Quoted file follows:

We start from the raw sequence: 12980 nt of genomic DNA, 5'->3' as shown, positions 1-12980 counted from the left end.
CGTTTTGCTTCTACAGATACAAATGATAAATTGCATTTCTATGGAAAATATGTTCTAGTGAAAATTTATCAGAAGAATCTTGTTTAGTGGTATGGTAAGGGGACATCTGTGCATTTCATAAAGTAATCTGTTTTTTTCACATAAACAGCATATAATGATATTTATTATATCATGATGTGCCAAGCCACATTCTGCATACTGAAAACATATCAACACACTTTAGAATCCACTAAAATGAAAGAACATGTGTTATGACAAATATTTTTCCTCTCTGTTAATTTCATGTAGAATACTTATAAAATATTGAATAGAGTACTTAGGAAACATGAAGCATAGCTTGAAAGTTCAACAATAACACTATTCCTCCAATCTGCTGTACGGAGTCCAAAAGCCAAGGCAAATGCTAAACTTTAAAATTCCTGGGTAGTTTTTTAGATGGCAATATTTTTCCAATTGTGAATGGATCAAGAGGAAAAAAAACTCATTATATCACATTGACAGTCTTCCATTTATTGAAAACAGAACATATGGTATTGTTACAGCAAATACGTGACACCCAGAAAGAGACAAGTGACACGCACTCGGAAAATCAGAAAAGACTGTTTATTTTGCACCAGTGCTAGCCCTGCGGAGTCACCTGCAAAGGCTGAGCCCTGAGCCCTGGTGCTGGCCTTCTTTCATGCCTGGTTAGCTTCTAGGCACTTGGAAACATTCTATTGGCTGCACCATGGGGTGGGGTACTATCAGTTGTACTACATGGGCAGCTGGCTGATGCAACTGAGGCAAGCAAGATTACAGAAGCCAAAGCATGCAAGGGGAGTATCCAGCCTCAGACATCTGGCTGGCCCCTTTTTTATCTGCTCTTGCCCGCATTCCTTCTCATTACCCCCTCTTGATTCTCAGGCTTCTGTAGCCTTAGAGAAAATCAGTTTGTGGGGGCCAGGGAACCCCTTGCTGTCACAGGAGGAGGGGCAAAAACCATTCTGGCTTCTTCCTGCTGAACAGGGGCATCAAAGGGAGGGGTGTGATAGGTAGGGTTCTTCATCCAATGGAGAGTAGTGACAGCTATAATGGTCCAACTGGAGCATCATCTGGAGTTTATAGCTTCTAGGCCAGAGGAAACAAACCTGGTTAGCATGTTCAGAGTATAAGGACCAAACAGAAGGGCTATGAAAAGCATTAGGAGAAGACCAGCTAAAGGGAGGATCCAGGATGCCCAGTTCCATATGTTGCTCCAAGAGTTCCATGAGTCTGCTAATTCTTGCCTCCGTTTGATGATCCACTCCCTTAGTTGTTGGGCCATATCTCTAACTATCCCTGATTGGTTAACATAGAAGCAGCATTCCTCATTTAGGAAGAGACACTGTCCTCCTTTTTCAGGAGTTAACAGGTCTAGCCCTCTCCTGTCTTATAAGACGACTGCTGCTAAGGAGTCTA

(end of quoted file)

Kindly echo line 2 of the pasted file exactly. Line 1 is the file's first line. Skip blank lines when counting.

CGTTTTGCTTCTACAGATACAAATGATAAATTGCATTTCTATGGAAAATATGTTCTAGTGAAAATTTATCAGAAGAATCTTGTTTAGTGGTATGGTAAGGGGACATCTGTGCATTTCATAAAGTAATCTGTTTTTTTCACATAAACAGCATATAATGATATTTATTATATCATGATGTGCCAAGCCACATTCTGCATACTGAAAACATATCAACACACTTTAGAATCCACTAAAATGAAAGAACATGTGTTATGACAAATATTTTTCCTCTCTGTTAATTTCATGTAGAATACTTATAAAATATTGAATAGAGTACTTAGGAAACATGAAGCATAGCTTGAAAGTTCAACAATAACACTATTCCTCCAATCTGCTGTACGGAGTCCAAAAGCCAAGGCAAATGCTAAACTTTAAAATTCCTGGGTAGTTTTTTAGATGGCAATATTTTTCCAATTGTGAATGGATCAAGAGGAAAAAAAACTCATTATATCACATTGACAGTCTTCCATTTATTGAAAACAGAACATATGGTATTGTTACAGCAAATACGTGACACCCAGAAAGAGACAAGTGACACGCACTCGGAAAATCAGAAAAGACTGTTTATTTTGCACCAGTGCTAGCCCTGCGGAGTCACCTGCAAAGGCTGAGCCCTGAGCCCTGGTGCTGGCCTTCTTTCATGCCTGGTTAGCTTCTAGGCACTTGGAAACATTCTATTGGCTGCACCATGGGGTGGGGTACTATCAGTTGTACTACATGGGCAGCTGGCTGATGCAACTGAGGCAAGCAAGATTACAGAAGCCAAAGCATGCAAGGGGAGTATCCAGCCTCAGACATCTGGCTGGCCCCTTTTTTATCTGCTCTTGCCCGCATTCCTTCTCATTACCCCCTCTTGATTCTCAGGCTTCTGTAGCCTTAGAGAAAATCAGTTTGTGGGGGCCAGGGAACCCCTTGCTGTCACAGGAGGAGGGGCAAAAACCATTCTGGCTTCTTCCTGCTGAACAGGGGCATCAAAGGGAGGGGTGTGATAGGTAGGGTTCTTCATCCAATGGAGAGTAGTGACAGCTATAATGGTCCAACTGGAGCATCATCTGGAGTTTATAGCTTCTAGGCCAGAGGAAACAAACCTGGTTAGCATGTTCAGAGTATAAGGACCAAACAGAAGGGCTATGAAAAGCATTAGGAGAAGACCAGCTAAAGGGAGGATCCAGGATGCCCAGTTCCATATGTTGCTCCAAGAGTTCCATGAGTCTGCTAATTCTTGCCTCCGTTTGATGATCCACTCCCTTAGTTGTTGGGCCATATCTCTAACTATCCCTGATTGGTTAACATAGAAGCAGCATTCCTCATTTAGGAAGAGACACTGTCCTCCTTTTTCAGGAGTTAACAGGTCTAGCCCTCTCCTGTCTTATAAGACGACTGCTGCTAAGGAGTCTA